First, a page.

More than 20 per cent of health authorities are still not following national guidelines for the drug treatment of breast and ovarian cancer, according to a survey.

The report, Is NICE Removing Postcode Prescribing? , produced by CancerBacup, a UK cancer information charity, shows that cancer treatment remains something of a lottery for patients dependent on where they live.

Several HAs in England and Wales, said the report, can still not confirm that patients are being offered the treatments as recommended by the National Institute for Clinical Excellence.

Judith Brodie, head of the charity's cancer support service, said the survey demonstrates that the majority of HAs understand the implications and force of NICE guidance and are committed to implementing it in practice.

However, one fifth of HAs do not.

In May, NICE said paclitaxel/ platinum combination therapy should be recommended in treating recurrent or resistant ovarian cancer if the patient had not previously received it. And in June it said both docetaxel and paclitaxel should be available for treating advanced breast cancer where initial chemotherapy had failed or was inappropriate.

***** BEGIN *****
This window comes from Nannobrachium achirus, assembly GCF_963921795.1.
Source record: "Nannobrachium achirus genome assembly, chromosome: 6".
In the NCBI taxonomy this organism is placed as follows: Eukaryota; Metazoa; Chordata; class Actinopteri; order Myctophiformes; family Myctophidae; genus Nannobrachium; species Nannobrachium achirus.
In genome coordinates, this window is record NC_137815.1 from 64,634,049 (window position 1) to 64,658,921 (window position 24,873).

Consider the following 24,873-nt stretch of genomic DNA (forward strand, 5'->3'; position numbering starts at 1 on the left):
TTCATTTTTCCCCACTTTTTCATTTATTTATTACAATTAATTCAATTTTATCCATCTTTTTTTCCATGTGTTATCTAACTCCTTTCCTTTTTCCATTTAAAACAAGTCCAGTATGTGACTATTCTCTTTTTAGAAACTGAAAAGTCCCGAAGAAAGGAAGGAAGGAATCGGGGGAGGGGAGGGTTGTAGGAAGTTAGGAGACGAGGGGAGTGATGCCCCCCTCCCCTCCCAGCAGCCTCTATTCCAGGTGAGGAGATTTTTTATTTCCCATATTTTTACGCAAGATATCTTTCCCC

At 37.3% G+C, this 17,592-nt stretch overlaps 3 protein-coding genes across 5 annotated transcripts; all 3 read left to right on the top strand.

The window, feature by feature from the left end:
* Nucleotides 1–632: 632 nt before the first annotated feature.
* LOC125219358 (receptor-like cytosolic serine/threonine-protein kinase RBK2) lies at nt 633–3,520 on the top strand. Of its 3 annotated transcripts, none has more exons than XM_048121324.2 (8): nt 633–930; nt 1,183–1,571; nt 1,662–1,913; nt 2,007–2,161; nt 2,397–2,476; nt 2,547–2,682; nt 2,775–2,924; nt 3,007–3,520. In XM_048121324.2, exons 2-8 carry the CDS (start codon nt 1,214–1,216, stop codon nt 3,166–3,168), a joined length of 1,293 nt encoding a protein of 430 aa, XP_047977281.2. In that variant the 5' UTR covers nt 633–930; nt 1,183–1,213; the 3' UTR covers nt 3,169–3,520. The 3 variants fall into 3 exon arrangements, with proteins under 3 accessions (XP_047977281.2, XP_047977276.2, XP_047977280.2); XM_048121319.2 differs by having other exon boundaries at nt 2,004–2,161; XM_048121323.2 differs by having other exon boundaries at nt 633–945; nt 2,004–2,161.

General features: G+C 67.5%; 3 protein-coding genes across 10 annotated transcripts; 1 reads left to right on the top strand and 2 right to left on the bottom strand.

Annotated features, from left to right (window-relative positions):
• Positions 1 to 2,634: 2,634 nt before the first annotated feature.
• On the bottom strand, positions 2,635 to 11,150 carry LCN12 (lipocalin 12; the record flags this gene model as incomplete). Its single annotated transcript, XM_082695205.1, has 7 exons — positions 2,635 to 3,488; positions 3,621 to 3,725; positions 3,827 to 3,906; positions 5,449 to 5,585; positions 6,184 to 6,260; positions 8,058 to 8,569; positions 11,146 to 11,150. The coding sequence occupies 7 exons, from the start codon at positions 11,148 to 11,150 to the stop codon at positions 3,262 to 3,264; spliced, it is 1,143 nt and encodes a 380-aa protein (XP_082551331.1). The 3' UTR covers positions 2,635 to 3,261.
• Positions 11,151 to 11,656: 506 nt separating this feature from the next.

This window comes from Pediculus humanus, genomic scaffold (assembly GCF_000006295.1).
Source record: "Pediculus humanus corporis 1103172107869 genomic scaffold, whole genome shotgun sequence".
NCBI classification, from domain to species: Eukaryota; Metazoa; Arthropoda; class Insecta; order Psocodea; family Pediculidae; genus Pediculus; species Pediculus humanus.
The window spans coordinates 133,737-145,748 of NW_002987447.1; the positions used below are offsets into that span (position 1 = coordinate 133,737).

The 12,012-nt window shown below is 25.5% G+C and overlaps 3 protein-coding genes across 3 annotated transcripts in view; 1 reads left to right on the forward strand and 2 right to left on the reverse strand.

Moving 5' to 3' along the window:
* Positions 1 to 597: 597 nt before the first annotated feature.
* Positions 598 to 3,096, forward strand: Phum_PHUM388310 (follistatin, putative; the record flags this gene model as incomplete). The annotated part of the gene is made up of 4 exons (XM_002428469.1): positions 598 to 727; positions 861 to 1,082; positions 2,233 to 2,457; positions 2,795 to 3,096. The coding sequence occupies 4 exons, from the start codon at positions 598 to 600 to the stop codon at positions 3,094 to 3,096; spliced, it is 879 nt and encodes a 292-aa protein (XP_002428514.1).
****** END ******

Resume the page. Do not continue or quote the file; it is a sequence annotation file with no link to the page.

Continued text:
Dr Ian Gibson MP, chair of the all-party parliamentary group on cancer, said: 'Obviously there is still some way to go to ensure that all women are being offered the treatments they deserve.'

In previous CancerBacup postcode surveys, the problem for HAs was found to be funding. The drugs recommended are quite expensive. But the charity's spokeswoman said the reason for delay now was that HAs were still carrying out assessments of local need.

'As the guidance came out in May and June of this year I think that is quite a long time to be still doing local assessments, ' she said.

The problem, however, may also lie with doctors. Dr Gibson said:

'It is all well and good to make funds available for treatments recommended by NICE, but if doctors do not know they can prescribe these medicines, women will continue to miss out on the treatments they need.'

CancerBacup has called on the government to make sure that all HAs have systems in place to guarantee full compliance with NICE guidance.